Osmotic stimulus or stress results in vasopressin release. Animal and human in vitro studies have shown that inflammatory parameters, such as interleukin-8 (IL-8) and tumor necrosis factor-α (TNF-α), increase in parallel in the central nervous system and bronchial, corneal or intestinal epithelial cell lines in response to osmotic stimulus. Whether osmotic stimulus directly causes a systemic inflammatory response in humans is unknown. We therefore investigated the influence of osmotic stimulus on circulatory markers of systemic inflammation in healthy volunteers. In this prospective cohort study, 44 healthy volunteers underwent a standardized test protocol with an osmotic stimulus leading into the hyperosmotic/hypernatremic range (serum sodium ≥150 mmol/L) by hypertonic saline infusion. Copeptin – a marker indicating vasopressin activity – serum sodium and osmolality, plasma IL-8 and TNF-α were measured at baseline and directly after osmotic stimulus. Median (range) serum sodium increased from 141 mmol/L (136, 147) to 151 mmol/L (145, 154) (P < 0.01), serum osmolality increased from 295 mmol/L (281, 306) to 315 mmol/L (304, 325) (P < 0.01). Median (range) copeptin increased from 4.3 pg/L (1.1, 21.4) to 28.8 pg/L (19.9, 43.4) (P < 0.01). Median (range) IL-8 levels showed a trend to decrease from 0.79 pg/mL (0.37, 1.6) to 0.7 pg/mL (0.4, 1.9) (P < 0.09) and TNF-α levels decreased from 0.53 pg/mL (0.11, 1.1) to 0.45 pg/mL (0.12, 0.97) (P < 0.036). Contrary to data obtained in vitro, circulating proinflammatory cytokines tend to or decrease in human plasma after osmotic stimulus. In this study, osmotic stimulus does not increase circulating markers of systemic inflammation.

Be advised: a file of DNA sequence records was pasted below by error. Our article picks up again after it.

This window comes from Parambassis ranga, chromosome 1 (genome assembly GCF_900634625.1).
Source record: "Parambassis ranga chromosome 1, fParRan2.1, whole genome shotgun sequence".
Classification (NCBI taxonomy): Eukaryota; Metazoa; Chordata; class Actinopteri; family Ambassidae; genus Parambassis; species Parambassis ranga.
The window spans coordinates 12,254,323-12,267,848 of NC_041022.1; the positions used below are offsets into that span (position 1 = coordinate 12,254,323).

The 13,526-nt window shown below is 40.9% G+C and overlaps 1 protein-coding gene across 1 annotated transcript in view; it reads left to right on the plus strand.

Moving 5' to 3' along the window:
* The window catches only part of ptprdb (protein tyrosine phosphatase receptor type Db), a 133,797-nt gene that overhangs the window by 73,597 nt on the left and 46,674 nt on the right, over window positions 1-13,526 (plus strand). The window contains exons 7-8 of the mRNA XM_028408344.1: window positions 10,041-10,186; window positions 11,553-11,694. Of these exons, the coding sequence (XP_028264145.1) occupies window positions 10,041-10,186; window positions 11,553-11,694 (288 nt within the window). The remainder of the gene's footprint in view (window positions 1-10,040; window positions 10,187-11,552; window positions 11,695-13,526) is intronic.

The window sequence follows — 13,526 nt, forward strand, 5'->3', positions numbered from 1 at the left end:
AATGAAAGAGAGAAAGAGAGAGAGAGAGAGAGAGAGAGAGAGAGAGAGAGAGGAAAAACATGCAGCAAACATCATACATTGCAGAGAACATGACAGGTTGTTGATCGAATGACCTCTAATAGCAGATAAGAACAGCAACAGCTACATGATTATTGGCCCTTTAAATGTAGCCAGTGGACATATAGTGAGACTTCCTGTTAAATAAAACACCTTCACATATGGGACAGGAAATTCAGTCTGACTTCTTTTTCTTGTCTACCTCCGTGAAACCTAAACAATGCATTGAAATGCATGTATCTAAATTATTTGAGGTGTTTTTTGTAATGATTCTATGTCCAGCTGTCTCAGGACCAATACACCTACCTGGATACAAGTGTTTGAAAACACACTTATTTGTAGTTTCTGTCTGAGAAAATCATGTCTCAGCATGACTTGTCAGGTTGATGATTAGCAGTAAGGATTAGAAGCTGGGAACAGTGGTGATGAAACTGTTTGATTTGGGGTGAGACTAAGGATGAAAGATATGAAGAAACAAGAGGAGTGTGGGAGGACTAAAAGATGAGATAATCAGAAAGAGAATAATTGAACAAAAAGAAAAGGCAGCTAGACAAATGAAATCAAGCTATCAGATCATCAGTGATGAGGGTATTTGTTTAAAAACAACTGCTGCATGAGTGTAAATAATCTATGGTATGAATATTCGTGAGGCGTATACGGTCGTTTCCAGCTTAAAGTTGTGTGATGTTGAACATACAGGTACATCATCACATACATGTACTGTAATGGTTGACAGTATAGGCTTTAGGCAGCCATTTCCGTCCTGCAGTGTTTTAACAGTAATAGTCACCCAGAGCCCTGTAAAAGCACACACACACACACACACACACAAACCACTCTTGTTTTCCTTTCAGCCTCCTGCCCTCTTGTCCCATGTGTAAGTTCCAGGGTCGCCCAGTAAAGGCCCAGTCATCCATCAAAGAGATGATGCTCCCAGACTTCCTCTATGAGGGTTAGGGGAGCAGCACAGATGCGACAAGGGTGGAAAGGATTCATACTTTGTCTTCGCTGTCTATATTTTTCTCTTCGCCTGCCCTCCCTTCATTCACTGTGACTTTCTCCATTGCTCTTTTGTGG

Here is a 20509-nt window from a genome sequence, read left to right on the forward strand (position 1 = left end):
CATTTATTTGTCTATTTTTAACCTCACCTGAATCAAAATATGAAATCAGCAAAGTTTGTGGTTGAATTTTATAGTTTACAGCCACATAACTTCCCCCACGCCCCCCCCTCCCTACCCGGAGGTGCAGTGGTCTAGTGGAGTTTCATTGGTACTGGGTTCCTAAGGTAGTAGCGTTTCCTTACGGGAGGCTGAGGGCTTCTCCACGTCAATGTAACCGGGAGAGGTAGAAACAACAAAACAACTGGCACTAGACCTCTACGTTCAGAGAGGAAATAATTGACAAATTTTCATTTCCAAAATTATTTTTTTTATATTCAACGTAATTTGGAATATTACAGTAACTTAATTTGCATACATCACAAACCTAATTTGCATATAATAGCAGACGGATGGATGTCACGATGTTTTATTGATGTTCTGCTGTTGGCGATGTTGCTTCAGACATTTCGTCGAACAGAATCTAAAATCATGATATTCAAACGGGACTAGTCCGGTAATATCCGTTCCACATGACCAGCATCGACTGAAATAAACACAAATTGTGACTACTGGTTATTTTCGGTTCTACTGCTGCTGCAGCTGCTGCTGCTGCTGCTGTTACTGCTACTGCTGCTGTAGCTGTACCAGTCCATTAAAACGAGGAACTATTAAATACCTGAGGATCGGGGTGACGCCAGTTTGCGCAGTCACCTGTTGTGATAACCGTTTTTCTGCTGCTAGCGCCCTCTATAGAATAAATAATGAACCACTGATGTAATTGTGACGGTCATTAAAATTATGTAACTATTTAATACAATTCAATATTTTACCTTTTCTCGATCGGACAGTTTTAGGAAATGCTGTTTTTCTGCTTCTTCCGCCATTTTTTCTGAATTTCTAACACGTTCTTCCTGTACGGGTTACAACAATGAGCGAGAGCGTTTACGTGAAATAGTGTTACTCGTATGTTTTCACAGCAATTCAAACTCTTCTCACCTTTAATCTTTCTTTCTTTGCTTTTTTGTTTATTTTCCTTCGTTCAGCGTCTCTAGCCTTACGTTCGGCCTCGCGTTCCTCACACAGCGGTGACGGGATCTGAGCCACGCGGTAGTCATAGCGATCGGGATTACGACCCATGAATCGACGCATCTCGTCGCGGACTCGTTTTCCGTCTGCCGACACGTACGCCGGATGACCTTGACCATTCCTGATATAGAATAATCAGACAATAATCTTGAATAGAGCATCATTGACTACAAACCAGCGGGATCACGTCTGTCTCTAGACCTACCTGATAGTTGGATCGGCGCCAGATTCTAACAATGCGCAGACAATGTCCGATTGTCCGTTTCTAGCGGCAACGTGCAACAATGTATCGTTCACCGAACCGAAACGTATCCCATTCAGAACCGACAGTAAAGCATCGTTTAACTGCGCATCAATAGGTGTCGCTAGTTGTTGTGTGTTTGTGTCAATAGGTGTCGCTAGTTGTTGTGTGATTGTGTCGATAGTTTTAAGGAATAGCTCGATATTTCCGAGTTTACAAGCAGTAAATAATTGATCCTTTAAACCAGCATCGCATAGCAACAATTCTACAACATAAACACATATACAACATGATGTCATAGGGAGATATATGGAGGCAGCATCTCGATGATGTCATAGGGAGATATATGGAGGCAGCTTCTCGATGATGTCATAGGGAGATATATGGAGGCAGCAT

Open access

Fahim Ebrahimi, Sandrine A Urwyler, Philipp Schuetz, Beat Mueller, Luca Bernasconi, Peter Neyer, Marc Y Donath, and Mirjam Christ-Crain


Anti-inflammatory treatment with interleukin-1 (IL-1) antagonism decreases both cortisol and adrenocorticotropin hormone (ACTH) levels in individuals with obesity in short term. However, it remains unknown whether these effects persist upon prolonged treatment.